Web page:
Steve Norris, a broadcast weatherman who has DMD, helps keep his community safe
Long before a freak blizzard ripped into town and left more than a foot of snow in its wake, the citizens of Crossville, Tenn., and region had been warned to prepare for a freezing onslaught.
Fully a week earlier, local meteorologist Steve Norris had taken a close look at his charts and data and determined, “Whoa! We’re in for a big one.” A full-time radio broadcaster for Crossville radio station WIHG (“The Hog”), Norris got the word out to most of eastern Tennessee and also to a wider, multi-state area via TV stations and newspapers which routinely check his weather reports.
That was in 1993, and Norris received a commendation from the citizens of Cumberland County for his outstanding service and contributions to the community.
Commendations are commonplace
For Norris, 50, who has Duchenne muscular dystrophy, it was but one of many commendations he’s received since he began work as a meteorologist in 1977. Blizzards contribute to the mix, but he’s had more than his share of tornados, too.
|A storm chaser at heart, Steve Norris says he gets an adrenaline rush from broadcasting critical weather information "to keep people safe."|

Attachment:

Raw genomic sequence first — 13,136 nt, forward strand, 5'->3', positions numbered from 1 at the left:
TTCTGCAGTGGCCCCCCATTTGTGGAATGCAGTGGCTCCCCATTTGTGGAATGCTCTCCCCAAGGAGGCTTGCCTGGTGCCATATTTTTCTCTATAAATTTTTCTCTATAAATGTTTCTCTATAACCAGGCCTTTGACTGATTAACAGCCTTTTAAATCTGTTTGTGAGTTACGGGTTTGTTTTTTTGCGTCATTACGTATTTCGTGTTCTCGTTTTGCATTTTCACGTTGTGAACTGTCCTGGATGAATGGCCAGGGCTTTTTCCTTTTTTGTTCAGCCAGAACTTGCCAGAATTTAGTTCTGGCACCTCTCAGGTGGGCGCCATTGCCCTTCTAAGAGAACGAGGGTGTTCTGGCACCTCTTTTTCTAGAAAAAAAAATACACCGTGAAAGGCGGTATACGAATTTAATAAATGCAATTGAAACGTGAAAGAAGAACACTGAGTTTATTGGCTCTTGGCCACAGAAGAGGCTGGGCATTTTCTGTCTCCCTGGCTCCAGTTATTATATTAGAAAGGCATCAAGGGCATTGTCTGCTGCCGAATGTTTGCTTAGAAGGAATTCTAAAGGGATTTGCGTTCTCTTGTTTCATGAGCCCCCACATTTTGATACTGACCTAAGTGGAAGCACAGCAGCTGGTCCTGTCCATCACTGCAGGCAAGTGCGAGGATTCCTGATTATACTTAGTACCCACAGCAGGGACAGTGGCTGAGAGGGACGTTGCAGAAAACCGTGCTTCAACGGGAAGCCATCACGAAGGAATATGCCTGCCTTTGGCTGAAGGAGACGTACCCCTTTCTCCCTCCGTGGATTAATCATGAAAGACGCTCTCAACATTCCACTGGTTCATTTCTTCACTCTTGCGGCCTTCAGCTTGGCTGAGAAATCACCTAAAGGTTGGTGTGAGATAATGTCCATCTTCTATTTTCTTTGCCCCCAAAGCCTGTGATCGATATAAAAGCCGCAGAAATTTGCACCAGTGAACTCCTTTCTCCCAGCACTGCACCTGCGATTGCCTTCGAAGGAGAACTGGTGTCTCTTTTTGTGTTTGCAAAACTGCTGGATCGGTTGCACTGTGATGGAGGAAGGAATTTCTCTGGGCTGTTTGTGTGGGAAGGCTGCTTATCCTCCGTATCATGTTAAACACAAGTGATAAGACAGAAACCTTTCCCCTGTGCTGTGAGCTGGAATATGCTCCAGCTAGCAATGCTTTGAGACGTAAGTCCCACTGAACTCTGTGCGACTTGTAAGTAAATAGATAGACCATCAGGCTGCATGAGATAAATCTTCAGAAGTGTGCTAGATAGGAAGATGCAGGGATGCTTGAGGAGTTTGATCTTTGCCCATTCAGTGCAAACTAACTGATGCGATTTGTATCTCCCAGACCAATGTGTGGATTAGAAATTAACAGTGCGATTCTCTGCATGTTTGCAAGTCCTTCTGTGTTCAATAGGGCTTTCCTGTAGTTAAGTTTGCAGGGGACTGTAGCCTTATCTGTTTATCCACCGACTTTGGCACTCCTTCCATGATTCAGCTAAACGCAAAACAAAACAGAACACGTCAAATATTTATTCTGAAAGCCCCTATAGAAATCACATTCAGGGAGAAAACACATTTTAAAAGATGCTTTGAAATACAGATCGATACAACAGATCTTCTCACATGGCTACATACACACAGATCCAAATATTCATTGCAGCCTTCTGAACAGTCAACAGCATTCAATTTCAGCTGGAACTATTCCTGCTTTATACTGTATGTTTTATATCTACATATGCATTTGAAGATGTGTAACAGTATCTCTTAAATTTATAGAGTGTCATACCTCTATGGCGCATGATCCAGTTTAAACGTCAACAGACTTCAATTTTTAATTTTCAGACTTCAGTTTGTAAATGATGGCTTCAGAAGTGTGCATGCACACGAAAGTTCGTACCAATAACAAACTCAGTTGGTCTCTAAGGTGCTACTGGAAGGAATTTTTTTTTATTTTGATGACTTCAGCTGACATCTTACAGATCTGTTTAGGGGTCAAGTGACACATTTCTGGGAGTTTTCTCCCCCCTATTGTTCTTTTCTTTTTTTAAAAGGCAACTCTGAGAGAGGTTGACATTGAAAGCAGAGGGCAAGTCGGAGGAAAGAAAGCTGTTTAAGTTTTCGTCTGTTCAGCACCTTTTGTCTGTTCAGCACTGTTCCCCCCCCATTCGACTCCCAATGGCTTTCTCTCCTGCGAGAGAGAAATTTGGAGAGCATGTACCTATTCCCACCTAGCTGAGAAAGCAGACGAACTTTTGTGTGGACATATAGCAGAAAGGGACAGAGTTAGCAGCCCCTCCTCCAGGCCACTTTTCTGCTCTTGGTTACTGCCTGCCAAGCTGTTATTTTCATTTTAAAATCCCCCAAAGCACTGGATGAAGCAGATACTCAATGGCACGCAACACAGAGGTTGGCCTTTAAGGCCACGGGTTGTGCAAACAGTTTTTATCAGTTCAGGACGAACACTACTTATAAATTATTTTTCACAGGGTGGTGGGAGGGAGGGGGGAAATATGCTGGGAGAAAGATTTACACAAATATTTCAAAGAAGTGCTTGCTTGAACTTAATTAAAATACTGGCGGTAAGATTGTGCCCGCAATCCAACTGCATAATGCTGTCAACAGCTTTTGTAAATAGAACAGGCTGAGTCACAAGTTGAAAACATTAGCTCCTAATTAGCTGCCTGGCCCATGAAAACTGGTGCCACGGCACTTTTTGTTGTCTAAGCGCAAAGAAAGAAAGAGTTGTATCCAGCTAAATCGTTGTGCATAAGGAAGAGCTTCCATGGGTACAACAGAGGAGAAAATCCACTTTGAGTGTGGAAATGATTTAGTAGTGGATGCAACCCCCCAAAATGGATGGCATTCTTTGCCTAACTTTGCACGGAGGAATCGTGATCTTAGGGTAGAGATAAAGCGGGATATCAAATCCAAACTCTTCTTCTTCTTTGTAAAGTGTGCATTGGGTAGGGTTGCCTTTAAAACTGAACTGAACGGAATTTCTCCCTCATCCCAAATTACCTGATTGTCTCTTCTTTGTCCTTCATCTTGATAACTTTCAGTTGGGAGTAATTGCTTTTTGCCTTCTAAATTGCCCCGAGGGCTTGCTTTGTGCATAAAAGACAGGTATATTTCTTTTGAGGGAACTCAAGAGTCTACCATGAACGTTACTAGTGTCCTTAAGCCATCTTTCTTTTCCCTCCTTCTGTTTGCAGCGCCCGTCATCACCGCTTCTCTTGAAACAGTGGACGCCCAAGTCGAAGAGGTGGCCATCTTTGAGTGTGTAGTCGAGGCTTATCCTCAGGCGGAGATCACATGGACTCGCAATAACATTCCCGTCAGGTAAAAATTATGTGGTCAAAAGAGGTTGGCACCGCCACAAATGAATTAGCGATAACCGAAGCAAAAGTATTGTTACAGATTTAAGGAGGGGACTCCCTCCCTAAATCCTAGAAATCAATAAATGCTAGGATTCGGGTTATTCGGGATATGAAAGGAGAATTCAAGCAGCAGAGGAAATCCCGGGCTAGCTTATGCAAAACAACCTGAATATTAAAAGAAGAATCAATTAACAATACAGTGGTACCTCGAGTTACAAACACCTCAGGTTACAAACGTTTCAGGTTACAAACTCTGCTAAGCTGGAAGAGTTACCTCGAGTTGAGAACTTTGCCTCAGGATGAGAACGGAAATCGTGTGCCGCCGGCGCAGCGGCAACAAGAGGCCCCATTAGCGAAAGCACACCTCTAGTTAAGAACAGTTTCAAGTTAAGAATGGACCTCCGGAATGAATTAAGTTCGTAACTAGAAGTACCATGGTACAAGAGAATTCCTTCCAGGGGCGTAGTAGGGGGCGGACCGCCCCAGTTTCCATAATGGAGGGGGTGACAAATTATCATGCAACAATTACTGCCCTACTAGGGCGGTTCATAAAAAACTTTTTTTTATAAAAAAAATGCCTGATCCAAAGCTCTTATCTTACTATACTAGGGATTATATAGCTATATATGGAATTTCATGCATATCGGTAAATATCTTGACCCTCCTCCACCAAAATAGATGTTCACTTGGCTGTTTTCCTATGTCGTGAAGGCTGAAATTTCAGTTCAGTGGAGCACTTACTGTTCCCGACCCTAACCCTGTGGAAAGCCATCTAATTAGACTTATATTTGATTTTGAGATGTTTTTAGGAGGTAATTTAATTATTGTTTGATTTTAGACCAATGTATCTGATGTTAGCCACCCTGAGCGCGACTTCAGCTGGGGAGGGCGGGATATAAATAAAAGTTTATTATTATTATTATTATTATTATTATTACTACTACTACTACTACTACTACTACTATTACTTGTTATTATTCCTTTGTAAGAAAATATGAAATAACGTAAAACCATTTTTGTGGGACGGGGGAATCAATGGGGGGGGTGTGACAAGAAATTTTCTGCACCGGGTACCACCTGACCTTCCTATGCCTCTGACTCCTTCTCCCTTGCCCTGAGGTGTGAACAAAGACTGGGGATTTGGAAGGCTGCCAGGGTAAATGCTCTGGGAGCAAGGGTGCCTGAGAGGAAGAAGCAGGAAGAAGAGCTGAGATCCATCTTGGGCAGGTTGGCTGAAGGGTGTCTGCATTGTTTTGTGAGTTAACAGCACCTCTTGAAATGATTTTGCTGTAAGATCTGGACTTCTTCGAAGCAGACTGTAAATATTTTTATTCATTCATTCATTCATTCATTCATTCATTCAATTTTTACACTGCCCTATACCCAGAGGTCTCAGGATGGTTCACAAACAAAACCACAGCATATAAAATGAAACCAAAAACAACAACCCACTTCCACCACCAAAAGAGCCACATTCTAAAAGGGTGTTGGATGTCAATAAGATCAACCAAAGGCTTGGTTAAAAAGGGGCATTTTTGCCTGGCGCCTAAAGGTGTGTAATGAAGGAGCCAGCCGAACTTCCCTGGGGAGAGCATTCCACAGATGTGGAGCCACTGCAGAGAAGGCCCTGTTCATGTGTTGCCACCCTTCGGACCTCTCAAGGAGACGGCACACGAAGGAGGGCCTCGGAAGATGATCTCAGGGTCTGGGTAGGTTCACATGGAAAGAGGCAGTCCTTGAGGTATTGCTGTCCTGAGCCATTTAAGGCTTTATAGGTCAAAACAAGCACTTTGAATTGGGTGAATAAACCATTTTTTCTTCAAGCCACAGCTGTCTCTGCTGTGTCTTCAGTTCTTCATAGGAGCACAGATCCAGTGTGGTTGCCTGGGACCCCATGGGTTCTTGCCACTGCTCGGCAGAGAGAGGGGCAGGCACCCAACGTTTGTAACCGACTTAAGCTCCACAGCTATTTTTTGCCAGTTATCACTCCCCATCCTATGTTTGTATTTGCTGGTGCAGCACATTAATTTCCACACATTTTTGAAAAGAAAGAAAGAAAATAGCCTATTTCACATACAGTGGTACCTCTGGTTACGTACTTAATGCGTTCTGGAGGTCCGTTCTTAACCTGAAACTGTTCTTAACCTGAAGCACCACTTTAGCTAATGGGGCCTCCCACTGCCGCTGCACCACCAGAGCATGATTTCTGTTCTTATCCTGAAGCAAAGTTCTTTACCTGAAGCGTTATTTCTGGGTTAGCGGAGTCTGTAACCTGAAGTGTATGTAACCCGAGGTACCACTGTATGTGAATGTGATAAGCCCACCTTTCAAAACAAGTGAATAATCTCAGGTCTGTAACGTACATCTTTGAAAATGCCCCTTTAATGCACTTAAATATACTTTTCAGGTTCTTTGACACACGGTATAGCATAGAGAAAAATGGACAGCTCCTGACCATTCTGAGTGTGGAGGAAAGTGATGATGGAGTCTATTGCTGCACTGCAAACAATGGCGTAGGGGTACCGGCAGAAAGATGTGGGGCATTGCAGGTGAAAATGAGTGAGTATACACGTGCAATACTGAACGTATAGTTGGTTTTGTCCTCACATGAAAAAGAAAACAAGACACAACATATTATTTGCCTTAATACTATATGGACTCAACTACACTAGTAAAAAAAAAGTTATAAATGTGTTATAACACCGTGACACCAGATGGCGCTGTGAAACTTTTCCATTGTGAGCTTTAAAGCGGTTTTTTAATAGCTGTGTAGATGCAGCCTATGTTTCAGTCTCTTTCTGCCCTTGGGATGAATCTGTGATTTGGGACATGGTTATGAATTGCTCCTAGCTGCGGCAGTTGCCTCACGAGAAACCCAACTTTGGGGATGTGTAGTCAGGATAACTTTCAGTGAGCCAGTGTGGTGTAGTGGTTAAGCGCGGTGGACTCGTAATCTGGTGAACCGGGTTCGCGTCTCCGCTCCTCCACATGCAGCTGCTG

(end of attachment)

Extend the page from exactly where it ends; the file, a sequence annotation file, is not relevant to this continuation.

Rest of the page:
In 1987, Norris earned the prestigious Weathercaster Seal of Approval from the National Weather Association. He’s an associate member of the American Meteorological Society, and sits on the board of directors of the Cumberland County 911 Emergency Communications District that handles all emergency and routine dispatch operations for all emergency response agencies in the county.
“Totally hyped with the rush”
“I’d have probably been a storm chaser if I could, because on our severe broadcasting days in the spring, I am totally hyped with the rush you get from broadcasting critical information to keep people safe,” he says. “I realize I’m under the gun, and I love it, staying focused to give our folks the warnings they need.”
Norris, who has relied on a wheelchair since age 6, stays focused on maintaining his independence as well. He lives on his own, with access to caregivers day and night. When he needs to travel any significant distance, a friend drives him in Norris’ adapted 1992 van. Other times, including on many trips to town, he cruises the distance in his power wheelchair.
National broadcaster material
His philosophy, Norris says, is “work hard, never give up and just keep striving for goals. You get friends; you get out and meet people. You do all you can with what you’ve got, and don’t be bitter, thinking about what you don’t have. I always saw my glass as half-full instead of half-empty, and now it’s almost full!”
Because he loves sports, Norris hopes in the near future to broadcast sports on radio or TV, but he also wants to add to his list of weather forecasting gigs. “With my background, and with the Internet and digital recording, I can broadcast for stations anywhere in the U.S.,” he says confidently.
There’s no question this weather guy is talent on the rise, and he’s happy to talk about his jobs and his aspirations with all who’d care to chat. Reach him via e-mail at firstname.lastname@example.org.